PARIS — Newly inaugurated, France’s youngest president faces the daunting task of reuniting a divided nation riven by anxieties about terrorism, chronic unemployment, immigration and France’s relationship with the rest of Europe. Here are a few challenges facing Emmanuel Macron after his swearing-in Sunday:
Unions have already held protests against Macron, a pro-business centrist and former Socialist economy minister whom they consider a traitor for removing some labor protections when he was in government. Macron plans deeper reforms as president — to cut taxes on companies and labor, and invest more in technology and promote freer trade.
Posters around France already denounce Macron as the “heir” of unpopular outgoing President Francois Hollande or a stooge of big business.
He pledged Sunday to “reconcile and rally together” all the French, and to restore confidence in a once-great country beset by a sense of decline and being overtaken by globalization.
The French are worried about the cultural, economic and religious impact of immigration and fear France’s ability to compete against giants like China and Google.
Violent protests, egg-throwing and heckling disrupted the campaigns of both Macron and his defeated far-right rival Marine Le Pen. The campaign’s nastiness turned some voters off both the candidates and their proposed remedies. The May 7 runoff saw a sharp spike in voters who abstained or handed in blank or spoiled ballots — representing a third of the electorate.
In order to govern properly, Macron’s fledgling political movement Republic on the Move must now scramble together a majority of lawmakers in next month’s parliamentary elections.
That won’t be easy. Macron is the first president of modern France elected as an independent.
Rivals who backed Macron to counter Le Pen in the presidential runoff are now mobilizing to defeat him in the two-round June 11 and 18 parliamentary vote, aiming to elect their own party members to the National Assembly. All 577 seats in the Assembly are up for grabs.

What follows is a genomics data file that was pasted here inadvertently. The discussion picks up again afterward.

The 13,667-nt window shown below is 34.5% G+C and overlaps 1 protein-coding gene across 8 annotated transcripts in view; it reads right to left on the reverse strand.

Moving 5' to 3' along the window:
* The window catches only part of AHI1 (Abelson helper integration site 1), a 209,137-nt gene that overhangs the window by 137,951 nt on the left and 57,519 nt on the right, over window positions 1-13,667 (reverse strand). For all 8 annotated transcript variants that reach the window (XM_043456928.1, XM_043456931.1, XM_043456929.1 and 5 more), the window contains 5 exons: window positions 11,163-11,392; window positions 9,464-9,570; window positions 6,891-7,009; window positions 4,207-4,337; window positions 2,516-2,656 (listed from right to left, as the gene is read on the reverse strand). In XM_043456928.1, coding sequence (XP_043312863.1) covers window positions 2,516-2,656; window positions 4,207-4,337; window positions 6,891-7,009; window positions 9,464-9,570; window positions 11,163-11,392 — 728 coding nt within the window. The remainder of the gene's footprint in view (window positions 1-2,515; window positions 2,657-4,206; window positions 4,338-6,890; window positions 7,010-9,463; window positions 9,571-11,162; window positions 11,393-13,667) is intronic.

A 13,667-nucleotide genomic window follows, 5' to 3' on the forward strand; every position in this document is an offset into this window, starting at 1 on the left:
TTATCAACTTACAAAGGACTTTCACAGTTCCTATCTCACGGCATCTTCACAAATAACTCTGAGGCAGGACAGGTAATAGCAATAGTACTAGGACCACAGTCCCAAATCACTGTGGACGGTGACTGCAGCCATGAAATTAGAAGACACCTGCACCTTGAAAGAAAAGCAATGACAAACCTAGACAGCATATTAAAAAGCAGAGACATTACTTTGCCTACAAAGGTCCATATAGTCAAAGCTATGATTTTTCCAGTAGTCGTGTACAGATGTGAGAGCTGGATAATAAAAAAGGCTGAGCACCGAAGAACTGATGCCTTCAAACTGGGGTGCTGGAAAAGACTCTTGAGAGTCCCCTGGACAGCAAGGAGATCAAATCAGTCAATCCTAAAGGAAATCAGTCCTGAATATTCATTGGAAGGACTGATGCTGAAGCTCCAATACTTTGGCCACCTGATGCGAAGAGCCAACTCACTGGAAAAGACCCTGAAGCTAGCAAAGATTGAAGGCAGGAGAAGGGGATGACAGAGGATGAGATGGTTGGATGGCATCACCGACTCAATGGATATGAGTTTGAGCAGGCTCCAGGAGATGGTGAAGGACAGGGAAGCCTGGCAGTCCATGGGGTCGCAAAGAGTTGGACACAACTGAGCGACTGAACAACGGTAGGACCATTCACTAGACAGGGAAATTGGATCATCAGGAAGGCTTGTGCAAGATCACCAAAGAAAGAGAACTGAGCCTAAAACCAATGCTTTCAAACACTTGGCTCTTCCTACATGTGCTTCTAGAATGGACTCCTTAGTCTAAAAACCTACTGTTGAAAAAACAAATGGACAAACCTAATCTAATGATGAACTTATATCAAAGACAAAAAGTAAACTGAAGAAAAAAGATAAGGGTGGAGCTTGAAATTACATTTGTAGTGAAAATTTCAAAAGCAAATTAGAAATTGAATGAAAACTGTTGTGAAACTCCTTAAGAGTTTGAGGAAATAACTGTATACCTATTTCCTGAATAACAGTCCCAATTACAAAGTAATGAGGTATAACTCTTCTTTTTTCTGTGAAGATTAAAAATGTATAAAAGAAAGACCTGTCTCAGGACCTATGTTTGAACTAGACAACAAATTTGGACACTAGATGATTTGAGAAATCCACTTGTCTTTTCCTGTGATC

If another party wins a majority, Macron could be pressured to choose a prime minister from that party, a situation the French call “cohabitation.”
The last time France had “cohabitation” was under President Jacques Chirac in 1997-2002, who described the setup as a state of “paralysis.”
If Macron’s party performs poorly, he could also be forced to form a coalition, a common occurrence in many European countries but something unusual in France.
The choice of the pro-EU Macron as president of the eurozone’s second-largest economy has prompted relief across the European Union.
The French president’s position in Europe will also become more powerful when Britain leaves the EU in 2019, as France will become the EU’s only member with nuclear weapons and a permanent seat on the U.N. Security Council.
In his victory speech, Macron vowed to “rebuild the relationship between Europe and the peoples that make it.” Symbolically, German Chancellor Angela Merkel will be the first foreign leader he will meet as president, in Berlin on Monday.
But the future stability of the bloc is far from certain. EU divorce negotiations with Britain could turn ugly or a populist vote in neighboring Italy might reject the EU.
Le Pen’s “France first,” anti-Europe message struck a chord with great swathes of the country. She had campaigned to ditch the euro and hold a referendum on EU membership.
Macron’s task will be to show Le Pen’s voters that he will follow through on promises to fundamentally reform the 28-nation bloc.
With more than 230 people killed in extremist attacks since 2015, Macron needs to prove he has a robust plan to protect the French from terrorism.
The former banker launched his presidential campaign with a plan to tackle extremist attacks by obliging internet companies to release encrypted messages.
But Le Pen tried to paint him as weak and inexperienced on security issues while she promoted her plans to expel individuals on the security-threat list and stamp out Islamic extremism.
On his first day in office, Macron visited a military hospital and pledged to do anything necessary to fight extremism and authoritarianism, and “to correct the excesses of the course of the world and keep a watch on liberty.”